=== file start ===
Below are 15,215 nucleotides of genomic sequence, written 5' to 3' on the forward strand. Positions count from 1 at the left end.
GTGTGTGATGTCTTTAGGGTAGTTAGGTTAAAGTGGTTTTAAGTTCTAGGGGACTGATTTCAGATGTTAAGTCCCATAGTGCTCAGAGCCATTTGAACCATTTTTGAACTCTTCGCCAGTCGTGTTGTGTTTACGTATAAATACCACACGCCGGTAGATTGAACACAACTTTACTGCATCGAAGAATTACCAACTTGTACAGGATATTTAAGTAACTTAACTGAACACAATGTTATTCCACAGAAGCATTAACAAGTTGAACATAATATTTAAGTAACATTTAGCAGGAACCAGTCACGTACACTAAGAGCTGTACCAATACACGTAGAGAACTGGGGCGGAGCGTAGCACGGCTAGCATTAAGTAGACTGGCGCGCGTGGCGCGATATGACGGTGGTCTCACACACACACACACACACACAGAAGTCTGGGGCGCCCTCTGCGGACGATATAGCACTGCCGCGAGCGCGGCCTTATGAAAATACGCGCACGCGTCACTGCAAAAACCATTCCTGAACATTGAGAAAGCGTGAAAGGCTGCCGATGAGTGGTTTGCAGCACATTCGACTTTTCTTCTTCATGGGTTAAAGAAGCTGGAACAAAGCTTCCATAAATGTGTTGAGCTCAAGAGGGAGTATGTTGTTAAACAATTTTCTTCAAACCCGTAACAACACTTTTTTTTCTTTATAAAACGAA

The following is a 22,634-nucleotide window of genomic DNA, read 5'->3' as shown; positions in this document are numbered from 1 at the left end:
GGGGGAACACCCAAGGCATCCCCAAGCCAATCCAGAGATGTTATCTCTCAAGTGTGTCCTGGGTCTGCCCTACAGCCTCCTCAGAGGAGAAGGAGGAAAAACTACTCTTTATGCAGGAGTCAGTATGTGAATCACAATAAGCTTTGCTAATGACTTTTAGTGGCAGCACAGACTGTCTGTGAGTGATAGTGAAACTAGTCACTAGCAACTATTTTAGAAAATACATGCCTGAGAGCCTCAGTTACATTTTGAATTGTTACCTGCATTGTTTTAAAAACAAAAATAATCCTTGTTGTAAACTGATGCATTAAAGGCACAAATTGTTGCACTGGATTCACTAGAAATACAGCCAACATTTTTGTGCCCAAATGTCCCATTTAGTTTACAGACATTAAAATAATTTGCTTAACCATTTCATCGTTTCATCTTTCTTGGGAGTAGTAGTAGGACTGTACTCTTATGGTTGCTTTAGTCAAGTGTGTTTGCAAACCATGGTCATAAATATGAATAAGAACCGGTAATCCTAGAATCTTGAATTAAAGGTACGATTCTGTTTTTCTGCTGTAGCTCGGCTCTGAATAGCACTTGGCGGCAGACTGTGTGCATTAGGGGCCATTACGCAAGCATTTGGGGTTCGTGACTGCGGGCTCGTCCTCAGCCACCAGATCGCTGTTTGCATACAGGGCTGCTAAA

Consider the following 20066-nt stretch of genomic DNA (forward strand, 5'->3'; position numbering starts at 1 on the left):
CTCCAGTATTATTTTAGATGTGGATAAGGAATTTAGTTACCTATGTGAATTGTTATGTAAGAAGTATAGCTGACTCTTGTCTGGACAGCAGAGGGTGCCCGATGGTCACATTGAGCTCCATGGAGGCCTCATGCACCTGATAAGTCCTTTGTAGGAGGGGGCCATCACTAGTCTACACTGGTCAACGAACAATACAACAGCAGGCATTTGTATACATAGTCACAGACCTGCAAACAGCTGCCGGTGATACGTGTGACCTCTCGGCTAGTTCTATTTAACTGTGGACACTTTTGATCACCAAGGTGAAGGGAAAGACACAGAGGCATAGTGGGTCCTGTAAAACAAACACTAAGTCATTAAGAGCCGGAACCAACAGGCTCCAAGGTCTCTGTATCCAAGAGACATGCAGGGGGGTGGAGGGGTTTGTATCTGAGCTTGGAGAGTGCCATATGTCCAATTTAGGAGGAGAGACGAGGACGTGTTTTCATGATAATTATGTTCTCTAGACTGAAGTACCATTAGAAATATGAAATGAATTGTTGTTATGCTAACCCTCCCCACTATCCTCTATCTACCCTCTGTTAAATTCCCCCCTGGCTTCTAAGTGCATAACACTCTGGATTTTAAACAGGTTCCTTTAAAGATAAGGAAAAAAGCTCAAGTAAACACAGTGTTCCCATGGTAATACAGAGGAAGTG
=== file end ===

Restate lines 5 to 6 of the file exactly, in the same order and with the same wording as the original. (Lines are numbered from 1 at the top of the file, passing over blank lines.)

Consider the following 20066-nt stretch of genomic DNA (forward strand, 5'->3'; position numbering starts at 1 on the left):
CTCCAGTATTATTTTAGATGTGGATAAGGAATTTAGTTACCTATGTGAATTGTTATGTAAGAAGTATAGCTGACTCTTGTCTGGACAGCAGAGGGTGCCCGATGGTCACATTGAGCTCCATGGAGGCCTCATGCACCTGATAAGTCCTTTGTAGGAGGGGGCCATCACTAGTCTACACTGGTCAACGAACAATACAACAGCAGGCATTTGTATACATAGTCACAGACCTGCAAACAGCTGCCGGTGATACGTGTGACCTCTCGGCTAGTTCTATTTAACTGTGGACACTTTTGATCACCAAGGTGAAGGGAAAGACACAGAGGCATAGTGGGTCCTGTAAAACAAACACTAAGTCATTAAGAGCCGGAACCAACAGGCTCCAAGGTCTCTGTATCCAAGAGACATGCAGGGGGGTGGAGGGGTTTGTATCTGAGCTTGGAGAGTGCCATATGTCCAATTTAGGAGGAGAGACGAGGACGTGTTTTCATGATAATTATGTTCTCTAGACTGAAGTACCATTAGAAATATGAAATGAATTGTTGTTATGCTAACCCTCCCCACTATCCTCTATCTACCCTCTGTTAAATTCCCCCCTGGCTTCTAAGTGCATAACACTCTGGATTTTAAACAGGTTCCTTTAAAGATAAGGAAAAAAGCTCAAGTAAACACAGTGTTCCCATGGTAATACAGAGGAAGTG